The recovery scoop has an outwardly extending arm 32 generally at right angles to the remainder of the scoop. A recovery cable 34 extends from a second winch 36 on the recovery tractor 18 to an eyelet 38 on the leading edge of the arm 32 of the recovery scoop. The scoop has a pivotal arcuate blade 40 extending perpendicular to arm 32. At the end of blade 40 opposite arm 32 there is a ripper tooth 42 for engaging the coal seam. When the cable 20 pulls the recovery scoop into the auger hole, the blade 40 is pivoted upwardly to an inoperative position to ride over the loose coal more easily, as seen in FIG. 3. When the scoop has been fully retracted into the hole, some tension is maintained on cable 20. Now winch 36 is actuated so that the recovery cable 34 pulls the scoop 28 into the opposite direction, i.e. towards the open end of the auger hole. With the scoop moving outwardly, the blade 40 swings downwardly by gravity and upon engaging the coal pivots to a position such as shown in FIG. 4 where it extends below the bottom of arm 32 and carries before it additional coal thereby increasing the capacity of the scoop. Depending upon the direction of pull on cable 34, there may be more or less contact of the scoop with the coal pillars 12. During such time, the tooth 42 on the scoop cuts into the pillars and provides additional loose coal to be gathered up by the scoop. Continued pull on the recovery cable 34 will eventually bring the scoop to the face of the high wall where the coal may be deposited onto a conveyor 43 such as that shown in FIG. 1 or the coal may be taken up by other means such as a front end loader.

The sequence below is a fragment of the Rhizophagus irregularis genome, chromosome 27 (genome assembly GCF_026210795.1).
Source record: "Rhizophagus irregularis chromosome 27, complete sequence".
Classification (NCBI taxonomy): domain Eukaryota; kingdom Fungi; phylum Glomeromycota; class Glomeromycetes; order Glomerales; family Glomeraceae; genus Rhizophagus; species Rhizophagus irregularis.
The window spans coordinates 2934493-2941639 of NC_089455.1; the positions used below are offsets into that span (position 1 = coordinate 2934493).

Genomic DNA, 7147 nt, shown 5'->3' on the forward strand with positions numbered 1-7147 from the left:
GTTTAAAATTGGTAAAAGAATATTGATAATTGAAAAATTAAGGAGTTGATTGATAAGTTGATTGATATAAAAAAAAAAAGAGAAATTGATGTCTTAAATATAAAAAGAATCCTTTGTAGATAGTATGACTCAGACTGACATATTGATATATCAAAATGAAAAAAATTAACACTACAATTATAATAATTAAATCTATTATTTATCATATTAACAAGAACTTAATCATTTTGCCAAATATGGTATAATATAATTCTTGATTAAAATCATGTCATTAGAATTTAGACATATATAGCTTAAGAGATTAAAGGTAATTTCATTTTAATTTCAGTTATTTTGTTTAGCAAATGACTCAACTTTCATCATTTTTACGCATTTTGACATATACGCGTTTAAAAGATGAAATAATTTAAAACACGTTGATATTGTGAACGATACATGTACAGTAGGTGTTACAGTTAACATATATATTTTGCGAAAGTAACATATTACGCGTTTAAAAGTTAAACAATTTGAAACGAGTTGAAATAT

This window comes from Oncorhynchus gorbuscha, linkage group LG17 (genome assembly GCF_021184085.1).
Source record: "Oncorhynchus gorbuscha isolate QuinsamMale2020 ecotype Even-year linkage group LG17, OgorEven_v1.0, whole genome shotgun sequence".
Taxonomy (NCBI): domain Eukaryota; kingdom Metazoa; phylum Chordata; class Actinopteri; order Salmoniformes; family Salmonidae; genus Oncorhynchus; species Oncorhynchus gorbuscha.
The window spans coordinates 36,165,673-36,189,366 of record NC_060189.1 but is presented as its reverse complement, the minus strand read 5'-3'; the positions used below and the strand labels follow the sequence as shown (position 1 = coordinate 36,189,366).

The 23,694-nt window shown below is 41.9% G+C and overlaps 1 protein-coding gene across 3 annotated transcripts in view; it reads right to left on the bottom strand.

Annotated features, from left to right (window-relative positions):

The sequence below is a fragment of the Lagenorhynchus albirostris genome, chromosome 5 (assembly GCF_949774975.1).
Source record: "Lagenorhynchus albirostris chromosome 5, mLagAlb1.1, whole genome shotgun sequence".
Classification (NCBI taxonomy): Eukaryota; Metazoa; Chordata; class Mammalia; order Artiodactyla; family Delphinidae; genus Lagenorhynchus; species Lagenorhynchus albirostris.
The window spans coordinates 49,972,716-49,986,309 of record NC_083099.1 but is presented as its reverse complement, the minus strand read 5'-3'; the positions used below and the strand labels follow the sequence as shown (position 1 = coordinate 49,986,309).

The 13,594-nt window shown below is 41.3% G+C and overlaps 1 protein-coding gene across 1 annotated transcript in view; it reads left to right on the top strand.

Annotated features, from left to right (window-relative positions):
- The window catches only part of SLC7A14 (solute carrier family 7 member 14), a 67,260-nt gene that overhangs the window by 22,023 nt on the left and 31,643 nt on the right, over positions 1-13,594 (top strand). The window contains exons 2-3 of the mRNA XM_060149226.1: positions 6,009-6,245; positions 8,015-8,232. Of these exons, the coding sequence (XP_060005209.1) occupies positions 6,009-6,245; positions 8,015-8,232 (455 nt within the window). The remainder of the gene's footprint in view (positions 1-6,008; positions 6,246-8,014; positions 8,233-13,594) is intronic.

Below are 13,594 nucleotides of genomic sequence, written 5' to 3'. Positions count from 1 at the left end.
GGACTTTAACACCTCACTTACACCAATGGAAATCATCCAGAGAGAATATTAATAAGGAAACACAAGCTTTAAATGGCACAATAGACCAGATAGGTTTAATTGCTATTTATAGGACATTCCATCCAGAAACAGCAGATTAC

Tractors 16, 18 may be replaced by equivalent devices such as power winch assemblies.